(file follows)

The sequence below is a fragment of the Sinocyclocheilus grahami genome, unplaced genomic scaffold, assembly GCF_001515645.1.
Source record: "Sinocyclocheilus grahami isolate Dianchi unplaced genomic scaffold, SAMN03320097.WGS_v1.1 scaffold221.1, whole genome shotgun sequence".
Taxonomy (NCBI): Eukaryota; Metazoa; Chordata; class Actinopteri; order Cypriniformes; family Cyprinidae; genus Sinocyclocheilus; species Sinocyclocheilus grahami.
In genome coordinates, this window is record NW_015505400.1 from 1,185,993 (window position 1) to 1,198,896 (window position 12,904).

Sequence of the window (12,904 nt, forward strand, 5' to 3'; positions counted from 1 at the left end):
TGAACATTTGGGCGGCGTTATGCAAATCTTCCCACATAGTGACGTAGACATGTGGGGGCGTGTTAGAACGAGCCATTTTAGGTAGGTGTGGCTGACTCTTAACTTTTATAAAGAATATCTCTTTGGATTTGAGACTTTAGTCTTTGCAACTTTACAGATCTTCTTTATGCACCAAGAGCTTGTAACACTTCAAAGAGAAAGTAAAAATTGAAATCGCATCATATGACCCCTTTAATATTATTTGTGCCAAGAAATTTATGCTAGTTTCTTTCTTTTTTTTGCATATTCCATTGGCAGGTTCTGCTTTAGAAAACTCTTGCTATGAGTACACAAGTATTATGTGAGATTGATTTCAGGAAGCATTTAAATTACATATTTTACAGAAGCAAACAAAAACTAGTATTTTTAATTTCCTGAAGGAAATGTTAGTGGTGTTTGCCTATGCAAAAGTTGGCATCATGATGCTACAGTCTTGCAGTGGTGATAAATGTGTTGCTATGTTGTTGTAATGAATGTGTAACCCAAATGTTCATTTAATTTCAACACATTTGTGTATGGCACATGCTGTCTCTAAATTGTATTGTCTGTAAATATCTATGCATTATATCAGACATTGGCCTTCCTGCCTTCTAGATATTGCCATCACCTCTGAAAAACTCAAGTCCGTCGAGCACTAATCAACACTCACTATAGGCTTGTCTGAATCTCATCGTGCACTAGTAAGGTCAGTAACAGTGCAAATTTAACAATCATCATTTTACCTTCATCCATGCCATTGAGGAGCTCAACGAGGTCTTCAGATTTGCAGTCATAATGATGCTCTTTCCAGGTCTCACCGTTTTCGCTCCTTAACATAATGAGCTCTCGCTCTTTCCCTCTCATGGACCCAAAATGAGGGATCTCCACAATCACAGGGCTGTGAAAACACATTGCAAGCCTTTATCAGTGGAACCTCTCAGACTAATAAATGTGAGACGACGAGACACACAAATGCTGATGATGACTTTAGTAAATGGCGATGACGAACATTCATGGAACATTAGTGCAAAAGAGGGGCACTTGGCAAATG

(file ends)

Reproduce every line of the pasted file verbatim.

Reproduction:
The sequence below is a fragment of the Sinocyclocheilus grahami genome, unplaced genomic scaffold, assembly GCF_001515645.1.
Source record: "Sinocyclocheilus grahami isolate Dianchi unplaced genomic scaffold, SAMN03320097.WGS_v1.1 scaffold221.1, whole genome shotgun sequence".
Taxonomy (NCBI): Eukaryota; Metazoa; Chordata; class Actinopteri; order Cypriniformes; family Cyprinidae; genus Sinocyclocheilus; species Sinocyclocheilus grahami.
In genome coordinates, this window is record NW_015505400.1 from 1,185,993 (window position 1) to 1,198,896 (window position 12,904).

Sequence of the window (12,904 nt, forward strand, 5' to 3'; positions counted from 1 at the left end):
TGAACATTTGGGCGGCGTTATGCAAATCTTCCCACATAGTGACGTAGACATGTGGGGGCGTGTTAGAACGAGCCATTTTAGGTAGGTGTGGCTGACTCTTAACTTTTATAAAGAATATCTCTTTGGATTTGAGACTTTAGTCTTTGCAACTTTACAGATCTTCTTTATGCACCAAGAGCTTGTAACACTTCAAAGAGAAAGTAAAAATTGAAATCGCATCATATGACCCCTTTAATATTATTTGTGCCAAGAAATTTATGCTAGTTTCTTTCTTTTTTTTGCATATTCCATTGGCAGGTTCTGCTTTAGAAAACTCTTGCTATGAGTACACAAGTATTATGTGAGATTGATTTCAGGAAGCATTTAAATTACATATTTTACAGAAGCAAACAAAAACTAGTATTTTTAATTTCCTGAAGGAAATGTTAGTGGTGTTTGCCTATGCAAAAGTTGGCATCATGATGCTACAGTCTTGCAGTGGTGATAAATGTGTTGCTATGTTGTTGTAATGAATGTGTAACCCAAATGTTCATTTAATTTCAACACATTTGTGTATGGCACATGCTGTCTCTAAATTGTATTGTCTGTAAATATCTATGCATTATATCAGACATTGGCCTTCCTGCCTTCTAGATATTGCCATCACCTCTGAAAAACTCAAGTCCGTCGAGCACTAATCAACACTCACTATAGGCTTGTCTGAATCTCATCGTGCACTAGTAAGGTCAGTAACAGTGCAAATTTAACAATCATCATTTTACCTTCATCCATGCCATTGAGGAGCTCAACGAGGTCTTCAGATTTGCAGTCATAATGATGCTCTTTCCAGGTCTCACCGTTTTCGCTCCTTAACATAATGAGCTCTCGCTCTTTCCCTCTCATGGACCCAAAATGAGGGATCTCCACAATCACAGGGCTGTGAAAACACATTGCAAGCCTTTATCAGTGGAACCTCTCAGACTAATAAATGTGAGACGACGAGACACACAAATGCTGATGATGACTTTAGTAAATGGCGATGACGAACATTCATGGAACATTAGTGCAAAAGAGGGGCACTTGGCAAATG